People who think that they may easily be infected and fear the consequences will show more preventive behaviors than those who think they are safe or that suffering would be tolerable. This should be tested in relation to the COVID-19 outbreak. More importantly, given the stark differences in confirmed cases and mortality rates between Italy and South Korea, we expect different levels of perceived social support and for it to play different roles in the two societies. The devastation of Italy and its extremely high death toll leads us to expect high levels of perceived severity as a collective judgment. However, individual assessment of the likelihood of getting infected oneself varies.
Because severity is much higher in Italy, it may be more salient and have a greater impact in that country. We investigate the pattern of susceptibility and its impact on preventive behaviors in Italy versus South Korea. Of particular interest is the question of whether perceived social support moderates the effect of individual susceptibility on adoption of preventive behaviors toward COVID-19.
We conducted cross-sectional surveys in South Korea (n = 1396) and Italy (n = 487) during the late fall 2020. The sampling frame in both countries was adults aged 50 years or older. As risk perception is closely associated with demographic factors, especially age [52, 53], we decided to focus on the older population (50 and older) who are objectively at greater risk for serious infection from COVID-19. In this way, differences in the patterns and logistics of social support  can be better controlled as well. In South Korea, participants were contacted in November 2020 by a leading survey firm that has access to a representative, country-wide panel using random sampling. In Italy, participants were recruited through snowball sampling from November to December 2020. The ethics committee at the Ewha Womans University in Seoul confirmed the study was outside the committee’s jurisdiction. The participants were 50 to 89 years old in Korea (M = 61.33, SD = 9.42) and from 50 to 83 years old in Italy (M = 59.87, SD = 7.08). In both countries, female respondents outnumbered males (Korea: 52.7%; Italy: 86.4%).
Social support, as noted earlier has multiple definitions leading to varied operationalizations . Overall, social support can be classified into emotional and instrumental support. Emotional support describes the impact a person has on his/her relatives and friends by speaking with them and listening to them. This relates to advice seeking, and it occurs in relation to health and in many social environments [22, 54]. Instrumental support focuses on the tangible, particularly physical assistance such as the assistance for those who are bed-ridden and thus may need help eating, performing hygiene, and receiving medication, and services such as transportation . Finally, support can also tap close social ties. An individual would usually not prefer to have his/her health status discussed before the public [55,56,57]. Health is inherently a private matter, and inclination to keep health matters private limits the available social influence and social support to close ties such as one’s family .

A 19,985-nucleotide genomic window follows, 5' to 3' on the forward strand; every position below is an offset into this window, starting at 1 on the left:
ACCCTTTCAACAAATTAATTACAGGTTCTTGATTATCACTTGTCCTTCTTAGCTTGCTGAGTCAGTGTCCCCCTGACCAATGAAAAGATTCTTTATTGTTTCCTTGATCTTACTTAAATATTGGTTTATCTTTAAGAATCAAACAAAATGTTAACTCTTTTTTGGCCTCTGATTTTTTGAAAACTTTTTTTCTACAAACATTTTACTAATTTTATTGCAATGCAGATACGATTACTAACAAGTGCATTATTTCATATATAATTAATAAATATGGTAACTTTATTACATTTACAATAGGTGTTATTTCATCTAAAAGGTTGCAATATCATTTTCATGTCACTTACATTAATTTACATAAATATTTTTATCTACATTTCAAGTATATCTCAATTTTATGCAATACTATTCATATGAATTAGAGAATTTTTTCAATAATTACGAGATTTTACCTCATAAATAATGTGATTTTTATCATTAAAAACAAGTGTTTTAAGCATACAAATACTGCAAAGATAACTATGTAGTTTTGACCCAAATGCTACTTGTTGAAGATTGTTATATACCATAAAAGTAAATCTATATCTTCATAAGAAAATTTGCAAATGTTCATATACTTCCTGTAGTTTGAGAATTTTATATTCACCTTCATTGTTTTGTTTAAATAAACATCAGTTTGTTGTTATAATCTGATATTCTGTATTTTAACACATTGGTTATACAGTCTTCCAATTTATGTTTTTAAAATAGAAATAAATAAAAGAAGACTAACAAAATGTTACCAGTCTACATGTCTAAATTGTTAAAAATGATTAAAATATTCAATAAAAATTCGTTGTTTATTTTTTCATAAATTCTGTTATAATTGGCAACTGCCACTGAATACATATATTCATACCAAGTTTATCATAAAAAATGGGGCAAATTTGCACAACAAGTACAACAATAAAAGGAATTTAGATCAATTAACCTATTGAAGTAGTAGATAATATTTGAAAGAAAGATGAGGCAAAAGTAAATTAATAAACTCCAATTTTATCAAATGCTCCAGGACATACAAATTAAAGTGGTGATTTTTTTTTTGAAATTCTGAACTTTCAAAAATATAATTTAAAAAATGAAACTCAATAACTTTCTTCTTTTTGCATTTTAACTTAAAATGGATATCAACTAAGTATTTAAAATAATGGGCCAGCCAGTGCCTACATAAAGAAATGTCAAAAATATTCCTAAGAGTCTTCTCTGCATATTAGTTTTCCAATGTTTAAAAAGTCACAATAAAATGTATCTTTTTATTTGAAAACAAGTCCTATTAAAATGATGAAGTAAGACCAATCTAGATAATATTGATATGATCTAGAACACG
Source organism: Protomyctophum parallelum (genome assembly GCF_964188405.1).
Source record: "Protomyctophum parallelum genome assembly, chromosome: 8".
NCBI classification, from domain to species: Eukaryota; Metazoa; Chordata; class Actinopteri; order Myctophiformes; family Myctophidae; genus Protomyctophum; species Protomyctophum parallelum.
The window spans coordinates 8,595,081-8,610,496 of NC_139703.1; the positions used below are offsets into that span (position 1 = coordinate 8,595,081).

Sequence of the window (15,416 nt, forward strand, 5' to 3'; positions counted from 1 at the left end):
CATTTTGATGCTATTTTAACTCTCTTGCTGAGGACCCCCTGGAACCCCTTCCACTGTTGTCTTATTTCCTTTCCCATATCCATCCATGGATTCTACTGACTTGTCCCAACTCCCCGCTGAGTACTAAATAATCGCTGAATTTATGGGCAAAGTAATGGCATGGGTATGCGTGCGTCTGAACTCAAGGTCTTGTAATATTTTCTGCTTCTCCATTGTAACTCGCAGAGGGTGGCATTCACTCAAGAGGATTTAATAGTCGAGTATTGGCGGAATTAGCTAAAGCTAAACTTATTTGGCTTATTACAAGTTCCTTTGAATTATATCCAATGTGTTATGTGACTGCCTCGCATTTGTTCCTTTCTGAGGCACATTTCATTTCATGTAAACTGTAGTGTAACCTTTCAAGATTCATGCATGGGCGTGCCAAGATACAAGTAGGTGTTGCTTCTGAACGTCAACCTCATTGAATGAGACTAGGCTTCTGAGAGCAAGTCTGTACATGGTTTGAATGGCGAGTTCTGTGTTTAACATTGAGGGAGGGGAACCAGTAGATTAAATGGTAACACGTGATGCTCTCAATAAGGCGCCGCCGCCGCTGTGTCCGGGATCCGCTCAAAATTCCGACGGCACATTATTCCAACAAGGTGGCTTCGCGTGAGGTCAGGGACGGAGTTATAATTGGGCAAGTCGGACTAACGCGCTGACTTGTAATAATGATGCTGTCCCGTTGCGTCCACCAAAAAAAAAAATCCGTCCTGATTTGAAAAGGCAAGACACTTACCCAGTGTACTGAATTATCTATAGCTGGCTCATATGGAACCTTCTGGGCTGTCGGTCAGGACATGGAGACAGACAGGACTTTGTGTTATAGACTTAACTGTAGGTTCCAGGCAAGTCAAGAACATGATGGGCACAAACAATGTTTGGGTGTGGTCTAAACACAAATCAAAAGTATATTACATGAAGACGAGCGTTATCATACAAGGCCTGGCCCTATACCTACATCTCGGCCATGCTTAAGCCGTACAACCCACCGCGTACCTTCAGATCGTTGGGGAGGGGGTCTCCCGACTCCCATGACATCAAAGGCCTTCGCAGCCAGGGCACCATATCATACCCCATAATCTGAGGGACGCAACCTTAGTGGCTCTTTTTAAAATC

In this study we used the existing six-item social support scale  in the context of COVID-19 crisis (Cronbach α = .92, M = 3.63, SD = .94). The scale used the format “How often is each of the following kinds of support available to you if you need it?” with a 5-point response scale (1 = none of the time, 5 = all of the time). Six items were: “Someone to help you if you were confined to bed;” “Someone to take you to the doctor if you needed it;” “Someone to share your most private worries and fears with;” “Someone to turn to for suggestions about how to deal with a personal problem;” “Someone to do something enjoyable with;” and “Someone to love and make you feel wanted.”
Preventive behaviors with regard to COVID-19 were measured using 16 items rated on a 5-point Likert scale (1 = strongly disagree, 5 = strongly agree), modified from extant studies [58, 59] were: “Avoided travel novel coronavirus infected areas,” “Washed hands with soap, hand sterilizer, and water,” “Used disinfectants,” “Avoided touching your eyes, nose, and mouth with unwashed hands,” “Avoided eating outside of the home,” “Stayed home when you were sick,” “Covered your cough or sneeze with a tissue, then throw the tissue in the trash,” “Avoided close contact with people who are sick,” “Wore a face mask,” “Avoided public transport,” “Avoided social events,” “Avoided going out in general,” “Avoided going to hospital or other healthcare settings,” “Avoided crowded places,” “Avoided contact with people who have a fever or respiratory symptoms,” and “Intend to comply with the government’s recommended actions” (Cronbach’s = .87, M = 4.23, SD = .51).